Mexico debates legalizing opium poppy for medicine
Fed up with drug-related violence, a growing number of Mexican politicians see one potential cure: legalizing the cultivation of opium poppies for the production of medicine.
The debate has emerged in recent weeks after President Enrique Pena Nieto proposed legislation in April to loosen marijuana laws by legalizing medical cannabis and easing restrictions on its recreational use.
Since then, governors and congressional lawmakers have voiced their support for regulating opium poppies, which are often grown by farmers in poor areas of the country and sold to cartels as the raw material for heroin.
The idea was launched by Hector Astudillo, governor of the southern state of Guerrero, which has the country's highest murder rate amid turf wars among drug cartels battling for control of the mountains where US-bound heroin is born.
Astudillo, whose state is the biggest producer of opium poppies, proposed a pilot program for the crop's cultivation for medical uses.
Graco Ramirez, governor of the neighboring crime-plagued state of Morelos, which is a transit route for the drug, voiced his support.
"In (the northwestern state of) Sinaloa and Guerrero, growing opium poppies is a fact of life and we must take it away from the criminals and give it to health," Ramirez said.
Government prepares bill?
Manuel Mondragon y Kalb, the national commissioner against drug addiction, said that his agency is "deeply studying the use of opium gum as medicine, its transformation into morphine and its derivatives as painkillers."
While Mondragon did not indicate whether the government was drafting some kind of legislation, El Universal newspaper said Wednesday, citing presidency sources, that the government was working on a proposal to send to Congress by the end of the year.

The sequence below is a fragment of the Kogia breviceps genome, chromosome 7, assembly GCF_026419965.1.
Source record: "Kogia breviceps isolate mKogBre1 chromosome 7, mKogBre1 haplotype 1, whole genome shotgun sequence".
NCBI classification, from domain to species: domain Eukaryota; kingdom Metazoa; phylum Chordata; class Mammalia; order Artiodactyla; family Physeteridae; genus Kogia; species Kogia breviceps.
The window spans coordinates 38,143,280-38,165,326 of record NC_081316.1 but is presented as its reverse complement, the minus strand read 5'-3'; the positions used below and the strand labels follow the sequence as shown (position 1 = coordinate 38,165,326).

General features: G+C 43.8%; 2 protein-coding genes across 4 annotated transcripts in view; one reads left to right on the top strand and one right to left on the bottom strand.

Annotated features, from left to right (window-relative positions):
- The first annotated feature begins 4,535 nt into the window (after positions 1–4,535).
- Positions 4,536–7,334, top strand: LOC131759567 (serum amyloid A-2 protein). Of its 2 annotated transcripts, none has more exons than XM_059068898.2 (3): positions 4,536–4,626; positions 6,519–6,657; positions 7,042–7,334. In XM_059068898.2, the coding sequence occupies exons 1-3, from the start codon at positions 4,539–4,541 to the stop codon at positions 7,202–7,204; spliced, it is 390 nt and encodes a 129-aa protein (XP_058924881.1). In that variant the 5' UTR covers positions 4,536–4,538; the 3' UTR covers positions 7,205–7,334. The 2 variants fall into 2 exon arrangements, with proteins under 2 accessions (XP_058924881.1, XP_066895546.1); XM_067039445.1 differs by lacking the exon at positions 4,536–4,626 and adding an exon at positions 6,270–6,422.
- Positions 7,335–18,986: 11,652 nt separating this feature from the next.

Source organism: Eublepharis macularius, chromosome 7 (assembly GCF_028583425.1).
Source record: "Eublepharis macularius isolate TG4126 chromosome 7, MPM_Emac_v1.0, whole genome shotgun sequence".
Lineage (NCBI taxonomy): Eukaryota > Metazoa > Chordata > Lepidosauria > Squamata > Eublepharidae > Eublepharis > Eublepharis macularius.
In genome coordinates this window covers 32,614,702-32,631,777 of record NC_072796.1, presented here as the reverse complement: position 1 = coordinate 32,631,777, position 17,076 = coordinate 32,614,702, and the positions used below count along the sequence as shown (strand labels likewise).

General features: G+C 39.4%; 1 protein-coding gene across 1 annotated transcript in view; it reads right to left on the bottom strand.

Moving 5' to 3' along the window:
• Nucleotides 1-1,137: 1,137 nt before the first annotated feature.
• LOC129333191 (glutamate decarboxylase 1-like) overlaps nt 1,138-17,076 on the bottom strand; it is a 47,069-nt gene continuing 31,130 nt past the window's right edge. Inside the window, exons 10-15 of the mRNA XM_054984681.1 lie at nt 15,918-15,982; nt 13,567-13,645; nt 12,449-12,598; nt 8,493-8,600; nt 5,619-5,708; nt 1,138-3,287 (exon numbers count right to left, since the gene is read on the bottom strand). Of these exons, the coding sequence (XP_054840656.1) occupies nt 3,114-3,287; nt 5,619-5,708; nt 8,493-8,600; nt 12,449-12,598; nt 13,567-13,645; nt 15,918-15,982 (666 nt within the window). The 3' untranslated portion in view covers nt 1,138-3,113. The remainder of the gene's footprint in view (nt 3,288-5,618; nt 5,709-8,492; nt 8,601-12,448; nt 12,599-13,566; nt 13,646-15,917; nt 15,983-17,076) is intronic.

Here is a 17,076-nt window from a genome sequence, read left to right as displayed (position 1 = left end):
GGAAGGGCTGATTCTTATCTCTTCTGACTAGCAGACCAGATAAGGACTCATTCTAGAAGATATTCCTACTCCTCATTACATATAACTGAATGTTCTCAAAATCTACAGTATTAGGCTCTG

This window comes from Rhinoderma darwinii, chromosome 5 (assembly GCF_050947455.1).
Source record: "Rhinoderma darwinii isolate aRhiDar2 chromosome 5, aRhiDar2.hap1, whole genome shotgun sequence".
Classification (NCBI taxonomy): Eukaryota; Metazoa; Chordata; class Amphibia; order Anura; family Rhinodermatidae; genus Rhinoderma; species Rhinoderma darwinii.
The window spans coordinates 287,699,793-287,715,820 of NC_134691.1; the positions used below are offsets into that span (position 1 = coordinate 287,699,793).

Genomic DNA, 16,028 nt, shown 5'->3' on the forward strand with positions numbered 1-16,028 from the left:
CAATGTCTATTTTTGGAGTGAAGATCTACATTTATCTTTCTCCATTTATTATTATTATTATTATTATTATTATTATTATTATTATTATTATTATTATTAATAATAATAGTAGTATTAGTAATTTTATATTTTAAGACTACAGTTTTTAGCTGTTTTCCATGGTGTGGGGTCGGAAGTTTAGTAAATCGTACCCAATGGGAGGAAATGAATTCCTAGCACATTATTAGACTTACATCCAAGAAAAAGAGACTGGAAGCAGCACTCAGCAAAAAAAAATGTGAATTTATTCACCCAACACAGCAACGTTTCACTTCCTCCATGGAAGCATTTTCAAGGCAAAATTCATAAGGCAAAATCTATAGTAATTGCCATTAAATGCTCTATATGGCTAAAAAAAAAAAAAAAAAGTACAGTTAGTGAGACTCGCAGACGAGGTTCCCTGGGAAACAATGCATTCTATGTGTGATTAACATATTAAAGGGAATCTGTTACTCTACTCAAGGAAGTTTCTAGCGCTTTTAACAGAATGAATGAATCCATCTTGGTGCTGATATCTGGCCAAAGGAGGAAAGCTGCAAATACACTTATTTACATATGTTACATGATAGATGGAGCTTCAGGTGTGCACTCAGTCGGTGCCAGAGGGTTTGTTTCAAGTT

Pena Nieto's spokesman, Eduardo Sanchez, told AFP that he had "no idea about this information" in the newspaper while Health Minister Jose Narro told reporters that Congress must first focus on the marijuana bill.
One backer of such a measure, Senator Miguel Romo, of Pena Nieto's centrist Institutional Revolutionary Party (PRI), said opium poppies are regulated in "a very efficient way" in some countries where it is legal for medical uses, such as Spain.
Australia, France, Turkey, Hungary and India also grow opium poppies legally for the pharmaceutical industry under international licenses.
Senator Roberto Gil, of the conservative National Action Party, said that it "is stupid" that Mexico cannot use opium poppies for medical purposes when it is one of the world's major producers of the crop.
Heroin too profitable
But for Raul Benitez Manaut, a security expert at the National Autonomous University of Mexico, such a measure would not reduce violence in Guerrero because the illegal heroin market in the United States will always be too lucrative for cartels to give it up.
"The profit from the illegal drug is much, much higher than any legal cultivation, even if it is very profitable," he told AFP.
In January, a farmer told AFP in an interview at his small opium poppy field that a parcel owner could sell a kilogram of opium gum for $925. A farmer hired to cut the bulbs to extract the sticky substance can make $16 per day, four times the minimum wage.
Between 15 and 25 kilograms of the raw material are needed to make just one kilogram of heroin, which drug dealers buy for around $50,000 in the United States.
Residents from poppy growing communities in Guerrero joined a protest organized by taxi and truck drivers last month in the state's capital, Chilpancingo, which ended in violence with 71 people arrested.
Some of the protesters demanded that the army stop fumigating opium poppies.
© 2016 AFP